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Arnica and Calendula on free range poultry

Last winter our Labrador Retriever, Sundust, attacked a couple of our chickens and our only rooster, Cogburn. Trembling alone in a chicken coop corner, Cogburn barely stood. He moved away when approached wanting no one to touch him (classic Arnica symptoms). 

     Tail feathers were missing, and bleeding skin graced two or three body areas. At 5 p.m. the outside thermometer read 25 degrees. I wondered how this usually robust animal would live through the cold January night.

     Cogburn refused to let me put anything into his throat (like a remedy). Bandaging the bleeding wounds was unrealistic. To stop the bleeding, I hesitatingly poured diluted Calendula on the rooster's injuries thinking it might freeze on the bird's skin. I then dropped two Arnica 200C pellets onto an open sore hoping his shock would subside. I decided against putting Arnica in the chickens' water because it might have shocked the chickens who were unharmed. We completed the immediate first aid. All we could do now was wait.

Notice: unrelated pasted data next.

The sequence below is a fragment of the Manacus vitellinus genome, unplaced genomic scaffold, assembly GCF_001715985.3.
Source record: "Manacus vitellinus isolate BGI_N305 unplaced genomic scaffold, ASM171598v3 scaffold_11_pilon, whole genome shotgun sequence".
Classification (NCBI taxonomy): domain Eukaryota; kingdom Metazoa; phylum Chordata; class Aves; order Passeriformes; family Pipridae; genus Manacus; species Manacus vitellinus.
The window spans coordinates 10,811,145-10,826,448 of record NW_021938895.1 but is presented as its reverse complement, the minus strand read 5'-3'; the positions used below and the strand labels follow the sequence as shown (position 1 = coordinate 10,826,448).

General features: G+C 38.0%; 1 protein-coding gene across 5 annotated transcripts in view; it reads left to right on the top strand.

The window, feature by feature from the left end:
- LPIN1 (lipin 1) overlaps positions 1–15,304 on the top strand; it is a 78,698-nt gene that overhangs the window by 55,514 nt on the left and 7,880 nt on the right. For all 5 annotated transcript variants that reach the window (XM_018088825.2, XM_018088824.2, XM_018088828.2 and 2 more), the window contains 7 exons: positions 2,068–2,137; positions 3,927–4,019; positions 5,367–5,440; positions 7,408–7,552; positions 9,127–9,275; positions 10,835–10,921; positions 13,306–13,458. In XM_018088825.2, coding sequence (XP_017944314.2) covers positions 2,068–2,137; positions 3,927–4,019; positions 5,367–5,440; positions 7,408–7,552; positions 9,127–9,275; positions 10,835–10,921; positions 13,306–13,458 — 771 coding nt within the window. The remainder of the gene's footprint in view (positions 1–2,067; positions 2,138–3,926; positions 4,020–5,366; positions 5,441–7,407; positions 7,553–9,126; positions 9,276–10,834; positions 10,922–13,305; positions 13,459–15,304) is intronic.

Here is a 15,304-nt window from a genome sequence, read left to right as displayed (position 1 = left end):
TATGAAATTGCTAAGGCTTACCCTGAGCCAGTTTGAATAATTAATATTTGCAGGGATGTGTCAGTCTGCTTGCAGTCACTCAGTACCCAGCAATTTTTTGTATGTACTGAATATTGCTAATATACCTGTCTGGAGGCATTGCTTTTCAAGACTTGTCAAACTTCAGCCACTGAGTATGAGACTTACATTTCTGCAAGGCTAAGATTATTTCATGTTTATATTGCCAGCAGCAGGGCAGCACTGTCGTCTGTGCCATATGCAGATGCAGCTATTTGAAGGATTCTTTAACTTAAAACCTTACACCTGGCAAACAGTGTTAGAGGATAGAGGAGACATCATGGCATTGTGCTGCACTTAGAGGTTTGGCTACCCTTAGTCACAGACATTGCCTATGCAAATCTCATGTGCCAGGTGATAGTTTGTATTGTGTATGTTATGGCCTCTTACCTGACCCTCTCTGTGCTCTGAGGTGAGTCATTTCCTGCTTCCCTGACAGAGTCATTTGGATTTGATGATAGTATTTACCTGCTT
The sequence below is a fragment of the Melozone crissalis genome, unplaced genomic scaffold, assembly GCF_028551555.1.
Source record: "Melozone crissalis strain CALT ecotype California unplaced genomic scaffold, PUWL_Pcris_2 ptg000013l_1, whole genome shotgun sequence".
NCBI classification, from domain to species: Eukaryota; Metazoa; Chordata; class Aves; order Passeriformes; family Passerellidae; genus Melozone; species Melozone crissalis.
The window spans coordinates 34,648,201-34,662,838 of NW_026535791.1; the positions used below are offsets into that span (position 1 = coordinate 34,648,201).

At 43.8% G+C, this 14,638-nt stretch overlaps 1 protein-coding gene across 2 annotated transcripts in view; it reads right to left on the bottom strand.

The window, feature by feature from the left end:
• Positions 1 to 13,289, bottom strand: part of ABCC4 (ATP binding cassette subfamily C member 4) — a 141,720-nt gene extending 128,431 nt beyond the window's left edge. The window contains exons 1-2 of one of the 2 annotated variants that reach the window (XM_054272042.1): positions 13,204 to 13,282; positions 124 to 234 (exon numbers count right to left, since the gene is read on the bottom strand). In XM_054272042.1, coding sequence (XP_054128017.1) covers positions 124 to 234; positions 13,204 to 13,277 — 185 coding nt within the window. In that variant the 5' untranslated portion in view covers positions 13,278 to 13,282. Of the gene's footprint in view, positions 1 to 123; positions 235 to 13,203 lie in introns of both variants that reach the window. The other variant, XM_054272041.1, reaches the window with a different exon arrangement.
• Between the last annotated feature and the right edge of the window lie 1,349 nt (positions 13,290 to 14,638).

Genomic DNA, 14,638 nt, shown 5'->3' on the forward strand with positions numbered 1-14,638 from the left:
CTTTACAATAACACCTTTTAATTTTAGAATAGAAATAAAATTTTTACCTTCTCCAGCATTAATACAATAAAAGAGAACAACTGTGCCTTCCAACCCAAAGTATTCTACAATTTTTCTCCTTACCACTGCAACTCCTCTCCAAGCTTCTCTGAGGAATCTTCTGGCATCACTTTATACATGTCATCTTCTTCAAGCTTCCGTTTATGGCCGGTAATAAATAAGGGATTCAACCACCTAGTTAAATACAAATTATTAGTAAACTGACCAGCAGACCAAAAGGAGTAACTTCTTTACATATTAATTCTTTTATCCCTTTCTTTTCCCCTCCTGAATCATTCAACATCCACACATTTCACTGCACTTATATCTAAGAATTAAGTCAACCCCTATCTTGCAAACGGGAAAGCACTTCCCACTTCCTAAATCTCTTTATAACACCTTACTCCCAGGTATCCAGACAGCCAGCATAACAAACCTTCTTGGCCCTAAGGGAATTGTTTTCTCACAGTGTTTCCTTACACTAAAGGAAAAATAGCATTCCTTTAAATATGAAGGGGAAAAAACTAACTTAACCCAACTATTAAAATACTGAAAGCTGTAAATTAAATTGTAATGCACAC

My husband and I were pleasantly surprised the next morning to see Cogburn quite alive and relatively well. What a testimony to homeopathy's effectiveness!

     Later that year, in August, Sundust attacked a male turkey. When I first saw the turkey, it lay motionless, bleeding at the neck and left wing. The bird moved when I touched it. It tried to move away from me, but luckily, ate a couple of 200C Arnica pellets I shoved in his mouth. 

     Within about a minute, the tom stood up. I applied diluted Calendula to its wounds. The next day, to our family's amazement, this once almost dead bird, got up and walked! It lived until becoming someone's Thanksgiving dinner several months later. Homeopathy works!